The superintendent is also intent on ending the comingling of children and cars, something he feels “very strongly about,” saying that students are using the door at the back of the cafeteria to exit and walk around to get to blacktop. “There’s no flow of traffic when you have kids going down to lunch.”

The current roll gate in the middle of the rear lot is proposed to be moved to other side of the door, letting students have about 25 parking spots worth of space. Those spots would then be moved to a proposed entrance on Sayville.

Dr. Nagler was of the opinion that “it’s a much better plan for parking. Kids should not cross where cars go” and  if nothing else was done “you should do this,”noting the cost for the additional 30 spaces would be $77,000.

The superintendent doesn’t believe turning the one-way street around will solve the congestion problem.

“Right now you have a lot of traffic from ,” he said. “It’s already a congested area. To now change the street for all of that traffic to only go west, to make a right on Sayville, I don’t think the people on Emory are going to be happy, I don’t think the people on Andrews are going to be happy. I think it chokes the whole flow. We’re trying to control the dismissal; the flow of where kids go.”

The superintendent theorized that the village would also ask the district to conduct a traffic study as to designating the whole north side of the street as busses only. Shoveling snow would also be a problem because “when a plow comes down they’re going to push it against the curb,” he said. “Now you have to be very specific if you have 8 buses lined up there exactly where their doors are going to be because you now have to cut a path from the packed snow that the plow just left, got to find the curb, have to go over the grass... then get over the sidewalk and get onto the other grass. It poses problems.”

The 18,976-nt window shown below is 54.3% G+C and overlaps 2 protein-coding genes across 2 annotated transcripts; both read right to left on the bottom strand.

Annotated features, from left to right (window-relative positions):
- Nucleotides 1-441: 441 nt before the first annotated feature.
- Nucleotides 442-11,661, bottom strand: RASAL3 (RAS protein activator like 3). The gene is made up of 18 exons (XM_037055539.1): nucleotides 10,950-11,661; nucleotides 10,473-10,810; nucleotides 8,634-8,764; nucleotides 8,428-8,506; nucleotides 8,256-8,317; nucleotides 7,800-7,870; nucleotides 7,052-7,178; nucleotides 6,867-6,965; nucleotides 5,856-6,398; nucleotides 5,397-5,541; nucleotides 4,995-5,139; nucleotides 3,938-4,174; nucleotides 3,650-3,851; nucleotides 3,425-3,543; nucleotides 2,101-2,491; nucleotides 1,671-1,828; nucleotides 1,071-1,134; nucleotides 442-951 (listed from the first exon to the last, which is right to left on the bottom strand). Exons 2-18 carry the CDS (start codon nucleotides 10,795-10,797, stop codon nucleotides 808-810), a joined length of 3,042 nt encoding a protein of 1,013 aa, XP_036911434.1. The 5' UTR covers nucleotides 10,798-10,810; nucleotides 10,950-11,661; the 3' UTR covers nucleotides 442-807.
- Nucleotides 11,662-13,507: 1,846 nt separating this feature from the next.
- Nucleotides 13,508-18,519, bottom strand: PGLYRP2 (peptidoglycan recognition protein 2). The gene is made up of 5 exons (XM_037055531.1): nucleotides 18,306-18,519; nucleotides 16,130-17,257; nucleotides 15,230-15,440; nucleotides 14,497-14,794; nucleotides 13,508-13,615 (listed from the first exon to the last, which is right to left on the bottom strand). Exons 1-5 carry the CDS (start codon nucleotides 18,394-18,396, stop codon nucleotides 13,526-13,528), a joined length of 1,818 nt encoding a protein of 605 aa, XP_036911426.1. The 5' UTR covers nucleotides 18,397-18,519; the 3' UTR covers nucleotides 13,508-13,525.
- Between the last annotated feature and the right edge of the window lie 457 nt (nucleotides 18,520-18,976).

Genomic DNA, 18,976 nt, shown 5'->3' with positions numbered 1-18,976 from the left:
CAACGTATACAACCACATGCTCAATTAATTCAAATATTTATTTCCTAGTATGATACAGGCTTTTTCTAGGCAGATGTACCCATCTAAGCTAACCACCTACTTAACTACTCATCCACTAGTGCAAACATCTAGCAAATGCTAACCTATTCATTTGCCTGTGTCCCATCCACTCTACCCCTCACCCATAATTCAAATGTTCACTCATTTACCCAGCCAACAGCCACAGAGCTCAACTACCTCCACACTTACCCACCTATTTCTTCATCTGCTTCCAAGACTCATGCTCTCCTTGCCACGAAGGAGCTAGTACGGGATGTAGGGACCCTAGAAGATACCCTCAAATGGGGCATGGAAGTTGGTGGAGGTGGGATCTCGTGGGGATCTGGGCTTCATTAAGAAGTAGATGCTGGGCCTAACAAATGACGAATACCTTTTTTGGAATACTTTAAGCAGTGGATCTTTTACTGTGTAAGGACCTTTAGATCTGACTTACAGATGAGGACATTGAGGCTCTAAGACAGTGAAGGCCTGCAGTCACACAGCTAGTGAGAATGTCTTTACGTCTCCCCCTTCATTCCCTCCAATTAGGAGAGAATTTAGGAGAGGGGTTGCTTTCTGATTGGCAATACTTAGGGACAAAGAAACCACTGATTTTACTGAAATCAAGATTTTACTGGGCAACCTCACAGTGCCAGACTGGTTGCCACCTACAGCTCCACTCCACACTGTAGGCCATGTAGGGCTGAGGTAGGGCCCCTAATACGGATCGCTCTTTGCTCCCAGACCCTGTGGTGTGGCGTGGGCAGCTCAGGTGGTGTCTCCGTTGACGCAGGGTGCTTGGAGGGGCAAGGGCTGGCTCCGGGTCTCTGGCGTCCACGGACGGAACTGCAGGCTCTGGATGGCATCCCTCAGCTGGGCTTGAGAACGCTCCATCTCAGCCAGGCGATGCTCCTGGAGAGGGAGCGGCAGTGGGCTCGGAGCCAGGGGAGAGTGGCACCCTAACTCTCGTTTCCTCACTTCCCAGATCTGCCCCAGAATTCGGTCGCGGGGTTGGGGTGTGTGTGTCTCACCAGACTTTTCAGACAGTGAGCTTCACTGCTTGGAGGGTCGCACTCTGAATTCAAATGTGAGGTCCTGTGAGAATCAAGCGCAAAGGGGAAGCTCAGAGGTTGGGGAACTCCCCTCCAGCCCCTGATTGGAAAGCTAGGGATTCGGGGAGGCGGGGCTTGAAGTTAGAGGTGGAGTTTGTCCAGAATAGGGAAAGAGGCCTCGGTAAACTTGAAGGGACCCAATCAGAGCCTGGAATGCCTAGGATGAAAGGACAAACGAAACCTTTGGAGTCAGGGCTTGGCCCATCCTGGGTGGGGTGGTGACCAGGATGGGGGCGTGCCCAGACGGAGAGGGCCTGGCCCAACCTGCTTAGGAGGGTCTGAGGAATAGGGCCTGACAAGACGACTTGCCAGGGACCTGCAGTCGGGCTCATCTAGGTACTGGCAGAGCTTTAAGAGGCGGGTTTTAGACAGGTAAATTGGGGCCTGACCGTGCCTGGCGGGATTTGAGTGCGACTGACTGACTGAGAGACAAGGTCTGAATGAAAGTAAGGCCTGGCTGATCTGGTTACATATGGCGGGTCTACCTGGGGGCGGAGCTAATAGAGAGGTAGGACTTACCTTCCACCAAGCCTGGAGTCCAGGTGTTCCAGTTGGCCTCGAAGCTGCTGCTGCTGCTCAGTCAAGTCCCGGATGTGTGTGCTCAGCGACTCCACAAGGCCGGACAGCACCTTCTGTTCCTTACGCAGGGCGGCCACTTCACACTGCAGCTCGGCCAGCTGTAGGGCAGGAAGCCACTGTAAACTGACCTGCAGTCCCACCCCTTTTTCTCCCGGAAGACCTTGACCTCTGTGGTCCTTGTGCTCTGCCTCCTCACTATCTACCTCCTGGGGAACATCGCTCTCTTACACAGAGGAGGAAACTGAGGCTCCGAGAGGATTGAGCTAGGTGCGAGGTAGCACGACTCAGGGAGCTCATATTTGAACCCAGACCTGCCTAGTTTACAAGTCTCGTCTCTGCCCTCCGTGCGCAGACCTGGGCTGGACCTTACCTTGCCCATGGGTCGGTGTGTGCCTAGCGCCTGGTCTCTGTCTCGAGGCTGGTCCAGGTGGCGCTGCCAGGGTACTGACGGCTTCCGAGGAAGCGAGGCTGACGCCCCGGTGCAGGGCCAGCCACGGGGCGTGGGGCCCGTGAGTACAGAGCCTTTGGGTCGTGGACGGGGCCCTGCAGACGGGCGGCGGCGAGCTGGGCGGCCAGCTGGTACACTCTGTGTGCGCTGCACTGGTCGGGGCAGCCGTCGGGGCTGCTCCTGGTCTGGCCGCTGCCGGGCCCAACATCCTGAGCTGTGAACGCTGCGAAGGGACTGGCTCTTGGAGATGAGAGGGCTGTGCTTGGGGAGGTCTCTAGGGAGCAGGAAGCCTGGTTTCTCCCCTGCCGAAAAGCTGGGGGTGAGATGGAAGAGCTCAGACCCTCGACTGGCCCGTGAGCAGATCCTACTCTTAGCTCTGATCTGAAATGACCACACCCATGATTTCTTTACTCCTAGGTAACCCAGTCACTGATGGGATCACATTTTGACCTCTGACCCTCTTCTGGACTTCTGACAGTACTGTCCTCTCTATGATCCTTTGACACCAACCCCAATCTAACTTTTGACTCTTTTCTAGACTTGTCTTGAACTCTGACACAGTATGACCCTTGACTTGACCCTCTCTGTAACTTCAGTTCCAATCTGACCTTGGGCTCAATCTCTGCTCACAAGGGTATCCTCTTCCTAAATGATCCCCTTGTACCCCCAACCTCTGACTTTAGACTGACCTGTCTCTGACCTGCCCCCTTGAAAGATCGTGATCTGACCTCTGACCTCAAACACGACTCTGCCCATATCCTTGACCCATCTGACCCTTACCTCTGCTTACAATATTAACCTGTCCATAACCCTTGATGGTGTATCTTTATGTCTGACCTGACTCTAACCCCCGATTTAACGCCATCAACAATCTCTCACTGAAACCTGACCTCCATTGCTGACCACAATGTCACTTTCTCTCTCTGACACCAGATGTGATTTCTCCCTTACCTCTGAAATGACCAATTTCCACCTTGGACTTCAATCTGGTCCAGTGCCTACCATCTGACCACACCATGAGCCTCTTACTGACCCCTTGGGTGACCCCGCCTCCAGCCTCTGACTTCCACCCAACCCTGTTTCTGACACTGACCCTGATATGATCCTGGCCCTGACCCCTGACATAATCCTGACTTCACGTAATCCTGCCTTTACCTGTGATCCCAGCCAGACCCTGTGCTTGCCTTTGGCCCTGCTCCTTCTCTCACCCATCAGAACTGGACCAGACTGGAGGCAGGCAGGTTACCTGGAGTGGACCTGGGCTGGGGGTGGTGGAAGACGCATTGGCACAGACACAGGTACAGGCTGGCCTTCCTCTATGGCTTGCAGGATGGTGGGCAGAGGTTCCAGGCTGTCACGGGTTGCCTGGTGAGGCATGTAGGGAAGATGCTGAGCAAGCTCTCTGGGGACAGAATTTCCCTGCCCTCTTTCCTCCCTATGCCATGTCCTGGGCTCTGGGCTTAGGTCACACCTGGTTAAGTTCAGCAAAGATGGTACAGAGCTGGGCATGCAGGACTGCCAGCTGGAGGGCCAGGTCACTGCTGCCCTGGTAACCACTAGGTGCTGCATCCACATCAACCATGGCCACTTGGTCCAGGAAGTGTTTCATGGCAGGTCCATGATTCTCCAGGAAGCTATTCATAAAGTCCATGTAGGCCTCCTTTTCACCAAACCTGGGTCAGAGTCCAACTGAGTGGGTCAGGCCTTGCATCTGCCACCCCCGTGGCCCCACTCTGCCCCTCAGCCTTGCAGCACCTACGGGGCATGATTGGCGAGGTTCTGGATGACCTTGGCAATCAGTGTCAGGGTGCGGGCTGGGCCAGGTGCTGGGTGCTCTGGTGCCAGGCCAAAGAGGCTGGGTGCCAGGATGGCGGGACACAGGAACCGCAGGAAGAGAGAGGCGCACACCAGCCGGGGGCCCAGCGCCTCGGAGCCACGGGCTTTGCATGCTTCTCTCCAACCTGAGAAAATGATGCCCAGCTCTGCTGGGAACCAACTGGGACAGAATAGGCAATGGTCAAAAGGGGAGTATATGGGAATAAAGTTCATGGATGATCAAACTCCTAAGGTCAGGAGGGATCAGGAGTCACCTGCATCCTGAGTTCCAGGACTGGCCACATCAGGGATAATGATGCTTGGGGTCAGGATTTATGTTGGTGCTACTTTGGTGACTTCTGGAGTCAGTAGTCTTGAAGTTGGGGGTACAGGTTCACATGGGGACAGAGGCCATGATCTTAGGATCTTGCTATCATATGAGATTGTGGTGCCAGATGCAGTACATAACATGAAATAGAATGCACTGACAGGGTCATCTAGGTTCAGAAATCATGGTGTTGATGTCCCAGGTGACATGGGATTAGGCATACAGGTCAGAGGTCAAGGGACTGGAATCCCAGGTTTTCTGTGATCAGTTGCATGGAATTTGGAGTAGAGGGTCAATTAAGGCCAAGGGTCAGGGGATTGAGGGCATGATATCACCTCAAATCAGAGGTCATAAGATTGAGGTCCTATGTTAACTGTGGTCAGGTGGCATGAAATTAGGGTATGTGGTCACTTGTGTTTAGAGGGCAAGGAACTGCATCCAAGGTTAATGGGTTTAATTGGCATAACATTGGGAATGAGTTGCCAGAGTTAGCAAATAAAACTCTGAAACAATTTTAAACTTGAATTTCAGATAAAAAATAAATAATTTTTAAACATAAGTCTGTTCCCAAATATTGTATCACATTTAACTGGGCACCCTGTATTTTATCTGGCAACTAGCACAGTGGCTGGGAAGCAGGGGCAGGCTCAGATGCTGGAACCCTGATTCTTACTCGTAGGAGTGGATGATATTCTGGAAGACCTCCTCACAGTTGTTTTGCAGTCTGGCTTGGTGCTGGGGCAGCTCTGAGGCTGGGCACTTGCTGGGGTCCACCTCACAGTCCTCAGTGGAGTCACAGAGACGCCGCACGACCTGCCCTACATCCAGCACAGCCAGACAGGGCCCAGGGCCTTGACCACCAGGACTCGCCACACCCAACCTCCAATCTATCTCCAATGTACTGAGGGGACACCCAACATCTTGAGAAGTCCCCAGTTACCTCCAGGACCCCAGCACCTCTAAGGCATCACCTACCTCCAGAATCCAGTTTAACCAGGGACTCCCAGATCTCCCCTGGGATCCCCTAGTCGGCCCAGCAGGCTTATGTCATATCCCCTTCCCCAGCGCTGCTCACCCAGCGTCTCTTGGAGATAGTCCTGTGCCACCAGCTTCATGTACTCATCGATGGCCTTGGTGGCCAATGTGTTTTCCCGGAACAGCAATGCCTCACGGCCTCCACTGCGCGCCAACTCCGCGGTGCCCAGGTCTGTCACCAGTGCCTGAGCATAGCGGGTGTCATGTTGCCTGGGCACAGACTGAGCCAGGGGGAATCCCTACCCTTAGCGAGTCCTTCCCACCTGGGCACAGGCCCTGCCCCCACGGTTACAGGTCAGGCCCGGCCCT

He added that “we may not like the volume that Chaminade brings, but it’s a problem the village has been dealing with is going to continue to deal with and when they look at our petition to change the direction of the street, they’ll absolutely have to look at the ramifications of the other buildings.”

“It’s not that I don’t think that that’s a good idea, I don’t know that I want to spend a quarter of a million dollars when we haven’t really had a problem with it in, as somebody told me last week, 72 years,” trustee John McGrath said on changing the direction of the street.

“That doesn’t make it right, nor does it make it safe, nor does it make it any better if a kid gets hit by a car,” Dr. Nagler responded.

“If you change the direction of that street, we are now forcing just about all traffic into an already saturated neighborhood of cars and busses,” board president Christine Napolitano said. “it’s not just 8 busses, it’s every vehicle that comes down Sayville. I can’t see how the residents are going to say ‘no problem’.”

The superintendent responded by saying that “the village controls that destiny. If you would like to continue to debate whether or not we should approach the village, that’s secondary to whether or not you want to put money in the budget.”

If the board intends to do any work, money must be placed in the budget from the undesignated fund balance into the capital line. If the funds are not spent, the money would go back to surplus.

“But if we don’t put it in our budget for next year we’re going to miss the opportunity to do work,” Dr. Nagler said.

Jackson Avenue is in need of other work, specifically windows and doors which will reportedly cost about $3 million, an amount which will take the district 2-3 years to save.

“We’re not ignoring that; it’s just a matter of practicality,” Dr. Nagler said on building the capital reserve. “We plan on doing that and tacking the projects as they come.”

Geoffrey Walter April 11, 2012 at 06:36 PM
Which option do you think would work best for Jackson Avenue?